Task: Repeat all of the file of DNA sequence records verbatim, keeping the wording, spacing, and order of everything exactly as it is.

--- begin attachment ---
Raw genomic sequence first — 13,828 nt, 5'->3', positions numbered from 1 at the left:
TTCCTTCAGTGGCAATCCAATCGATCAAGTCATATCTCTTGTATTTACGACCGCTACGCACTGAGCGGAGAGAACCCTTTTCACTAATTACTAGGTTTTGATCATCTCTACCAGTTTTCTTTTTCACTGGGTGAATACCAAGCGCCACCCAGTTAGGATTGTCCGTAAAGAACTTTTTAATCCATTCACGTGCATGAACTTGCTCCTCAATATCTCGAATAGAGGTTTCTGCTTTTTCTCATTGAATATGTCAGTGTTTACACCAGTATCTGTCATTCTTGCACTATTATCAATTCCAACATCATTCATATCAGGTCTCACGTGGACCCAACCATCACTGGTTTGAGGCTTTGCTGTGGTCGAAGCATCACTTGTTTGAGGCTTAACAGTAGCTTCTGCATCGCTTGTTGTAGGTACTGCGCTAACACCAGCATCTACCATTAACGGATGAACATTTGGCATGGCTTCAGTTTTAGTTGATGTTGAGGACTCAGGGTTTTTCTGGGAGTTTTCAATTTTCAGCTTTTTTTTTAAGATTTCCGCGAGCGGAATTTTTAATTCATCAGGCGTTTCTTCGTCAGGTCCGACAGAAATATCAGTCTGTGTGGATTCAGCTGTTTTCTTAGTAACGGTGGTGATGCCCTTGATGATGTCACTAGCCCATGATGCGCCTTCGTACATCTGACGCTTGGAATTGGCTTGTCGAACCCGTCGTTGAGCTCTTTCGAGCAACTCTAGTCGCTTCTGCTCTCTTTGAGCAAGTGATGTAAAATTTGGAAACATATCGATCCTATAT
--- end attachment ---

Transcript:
Raw genomic sequence first — 13,828 nt, 5'->3', positions numbered from 1 at the left:
TTCCTTCAGTGGCAATCCAATCGATCAAGTCATATCTCTTGTATTTACGACCGCTACGCACTGAGCGGAGAGAACCCTTTTCACTAATTACTAGGTTTTGATCATCTCTACCAGTTTTCTTTTTCACTGGGTGAATACCAAGCGCCACCCAGTTAGGATTGTCCGTAAAGAACTTTTTAATCCATTCACGTGCATGAACTTGCTCCTCAATATCTCGAATAGAGGTTTCTGCTTTTTCTCATTGAATATGTCAGTGTTTACACCAGTATCTGTCATTCTTGCACTATTATCAATTCCAACATCATTCATATCAGGTCTCACGTGGACCCAACCATCACTGGTTTGAGGCTTTGCTGTGGTCGAAGCATCACTTGTTTGAGGCTTAACAGTAGCTTCTGCATCGCTTGTTGTAGGTACTGCGCTAACACCAGCATCTACCATTAACGGATGAACATTTGGCATGGCTTCAGTTTTAGTTGATGTTGAGGACTCAGGGTTTTTCTGGGAGTTTTCAATTTTCAGCTTTTTTTTTAAGATTTCCGCGAGCGGAATTTTTAATTCATCAGGCGTTTCTTCGTCAGGTCCGACAGAAATATCAGTCTGTGTGGATTCAGCTGTTTTCTTAGTAACGGTGGTGATGCCCTTGATGATGTCACTAGCCCATGATGCGCCTTCGTACATCTGACGCTTGGAATTGGCTTGTCGAACCCGTCGTTGAGCTCTTTCGAGCAACTCTAGTCGCTTCTGCTCTCTTTGAGCAAGTGATGTAAAATTTGGAAACATATCGATCCTATAT